East End Temple - New York, NY
ABOUT THE EAST END TEMPLE LANDMARK PRESERVATION PROJECT
The East End Temple is housed in a four-story French Renaissance townhouse designed in 1883 by Beaux-Arts architect Richard Morris Hunt in 1883, as a residence for prominent New York lawyer Sidney Webster. The building's exterior is a designated New York Historic Landmark.
The El Emet (God of Truth) Reform Jewish Congregation transformed the interior into their new synagogue in 2004. The congregation was founded by a group of Styuvesant Town World War II veterans in 1948. The residence was renovated into a multi-level synagogue designed to feel welcoming, accessible, and non-hierarchical.
The design for the East End Temple’s new home the Stuyvesant Square Historic District restores the luster to the historic façade while the new interior architecture celebrates the contemporary spirit of the congregation. The renovation included creating space for a double-height Sanctuary in the already partially built rear yard. Light is introduced from an unexpected break in the ceiling plane that shifts the orientation of worship to true east. The Sanctuary is designed to balance the synagogue’s need for flexibility of use within a greater sense of permanence and reverential calm. Many other architectural elements highlight aspects of the religious service. As one example, ten custom lights, each slightly different, hang from the ceiling as a reflection of the ten men needed for a minyan.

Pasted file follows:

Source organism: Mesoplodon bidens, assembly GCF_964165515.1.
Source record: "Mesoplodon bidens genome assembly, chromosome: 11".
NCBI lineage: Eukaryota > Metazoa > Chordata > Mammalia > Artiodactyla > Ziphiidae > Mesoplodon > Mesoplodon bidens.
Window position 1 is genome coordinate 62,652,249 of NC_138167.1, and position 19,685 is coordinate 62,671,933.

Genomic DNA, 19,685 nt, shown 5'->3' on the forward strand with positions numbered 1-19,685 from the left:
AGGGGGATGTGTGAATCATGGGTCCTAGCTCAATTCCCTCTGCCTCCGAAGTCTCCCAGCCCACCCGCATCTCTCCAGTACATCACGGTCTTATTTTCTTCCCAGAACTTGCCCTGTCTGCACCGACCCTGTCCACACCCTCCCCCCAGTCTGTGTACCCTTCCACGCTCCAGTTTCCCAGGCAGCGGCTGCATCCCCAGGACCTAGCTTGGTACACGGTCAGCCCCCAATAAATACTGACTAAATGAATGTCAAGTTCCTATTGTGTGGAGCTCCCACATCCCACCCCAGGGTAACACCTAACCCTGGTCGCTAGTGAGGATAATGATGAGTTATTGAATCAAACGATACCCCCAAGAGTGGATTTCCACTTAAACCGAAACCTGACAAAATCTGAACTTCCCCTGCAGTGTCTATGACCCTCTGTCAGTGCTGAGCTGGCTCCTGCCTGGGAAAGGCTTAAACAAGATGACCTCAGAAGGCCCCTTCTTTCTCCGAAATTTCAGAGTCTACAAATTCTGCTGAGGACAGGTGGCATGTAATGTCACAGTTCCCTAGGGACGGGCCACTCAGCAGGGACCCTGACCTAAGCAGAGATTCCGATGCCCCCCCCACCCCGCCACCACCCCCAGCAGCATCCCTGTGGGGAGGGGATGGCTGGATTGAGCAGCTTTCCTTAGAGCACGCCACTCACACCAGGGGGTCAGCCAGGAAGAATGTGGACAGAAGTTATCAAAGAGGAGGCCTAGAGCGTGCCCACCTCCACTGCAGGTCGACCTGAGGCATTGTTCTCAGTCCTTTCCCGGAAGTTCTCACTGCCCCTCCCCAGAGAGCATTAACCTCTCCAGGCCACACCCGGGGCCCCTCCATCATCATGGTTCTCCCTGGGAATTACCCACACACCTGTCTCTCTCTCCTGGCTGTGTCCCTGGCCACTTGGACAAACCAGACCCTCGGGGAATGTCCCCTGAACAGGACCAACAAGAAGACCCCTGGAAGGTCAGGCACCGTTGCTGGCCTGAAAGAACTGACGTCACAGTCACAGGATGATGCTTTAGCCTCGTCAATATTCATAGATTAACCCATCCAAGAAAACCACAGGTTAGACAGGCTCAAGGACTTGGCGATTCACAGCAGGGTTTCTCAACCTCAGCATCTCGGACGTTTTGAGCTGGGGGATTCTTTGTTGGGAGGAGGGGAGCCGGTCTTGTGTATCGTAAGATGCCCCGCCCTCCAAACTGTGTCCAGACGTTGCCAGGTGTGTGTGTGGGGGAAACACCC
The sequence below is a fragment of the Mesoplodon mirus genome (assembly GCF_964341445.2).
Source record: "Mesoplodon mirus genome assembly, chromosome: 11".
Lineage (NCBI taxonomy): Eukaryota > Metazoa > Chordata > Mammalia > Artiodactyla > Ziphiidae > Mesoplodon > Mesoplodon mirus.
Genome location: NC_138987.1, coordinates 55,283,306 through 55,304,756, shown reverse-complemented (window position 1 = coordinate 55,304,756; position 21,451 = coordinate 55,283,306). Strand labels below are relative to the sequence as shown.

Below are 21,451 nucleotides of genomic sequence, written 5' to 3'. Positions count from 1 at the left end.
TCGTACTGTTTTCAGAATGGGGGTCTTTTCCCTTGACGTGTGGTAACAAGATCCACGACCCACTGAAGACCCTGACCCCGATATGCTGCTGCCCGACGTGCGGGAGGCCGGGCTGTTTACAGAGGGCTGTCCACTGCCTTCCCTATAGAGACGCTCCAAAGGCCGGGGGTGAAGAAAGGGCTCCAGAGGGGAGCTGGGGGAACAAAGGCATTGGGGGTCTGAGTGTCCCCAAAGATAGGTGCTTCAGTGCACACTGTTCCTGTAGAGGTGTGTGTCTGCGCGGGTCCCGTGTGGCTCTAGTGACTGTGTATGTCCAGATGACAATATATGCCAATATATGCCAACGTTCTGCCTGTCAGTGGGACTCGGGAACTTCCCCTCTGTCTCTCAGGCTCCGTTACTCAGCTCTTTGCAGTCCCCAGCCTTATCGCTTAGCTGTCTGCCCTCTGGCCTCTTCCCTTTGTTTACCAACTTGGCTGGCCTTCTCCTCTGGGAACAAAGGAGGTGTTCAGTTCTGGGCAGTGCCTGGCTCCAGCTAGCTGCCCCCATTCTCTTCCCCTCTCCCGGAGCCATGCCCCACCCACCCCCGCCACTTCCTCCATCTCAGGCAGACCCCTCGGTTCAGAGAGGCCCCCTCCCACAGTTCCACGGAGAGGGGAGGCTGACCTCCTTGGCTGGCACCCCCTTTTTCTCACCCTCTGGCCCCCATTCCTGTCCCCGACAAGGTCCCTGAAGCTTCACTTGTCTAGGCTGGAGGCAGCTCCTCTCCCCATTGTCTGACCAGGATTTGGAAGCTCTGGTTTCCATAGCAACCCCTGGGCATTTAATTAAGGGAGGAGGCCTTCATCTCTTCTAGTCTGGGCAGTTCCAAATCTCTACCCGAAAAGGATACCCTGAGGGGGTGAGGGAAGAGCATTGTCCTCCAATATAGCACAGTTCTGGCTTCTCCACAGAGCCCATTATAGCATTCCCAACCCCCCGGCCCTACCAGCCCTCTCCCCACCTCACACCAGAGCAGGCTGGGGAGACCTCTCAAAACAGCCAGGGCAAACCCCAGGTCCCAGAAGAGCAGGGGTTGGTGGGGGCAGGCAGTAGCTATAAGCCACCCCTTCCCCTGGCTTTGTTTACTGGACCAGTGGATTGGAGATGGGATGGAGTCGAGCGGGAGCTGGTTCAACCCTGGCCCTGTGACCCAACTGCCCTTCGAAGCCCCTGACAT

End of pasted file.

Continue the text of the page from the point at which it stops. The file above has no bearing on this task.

▪︎ PROJECT NAME: East End Temple
▪︎ ARCHITECTS: BKSK Architects
▪︎ LOCATION: New York, NY
▪︎ AREA: Gramercy Park
▪︎ PROJECT YEAR: 2003
▪︎ SIZE: 38,700
▪︎ BUILDING SERVICES: New Construction
▪︎ CIVIL & STRUCTURAL ENGINEER: Steven Snyder, P.E.
▪︎ PROJECT MANAGER: Nick Desarno
▪︎ MAIN CONTRACTOR: Libman Wolf Couples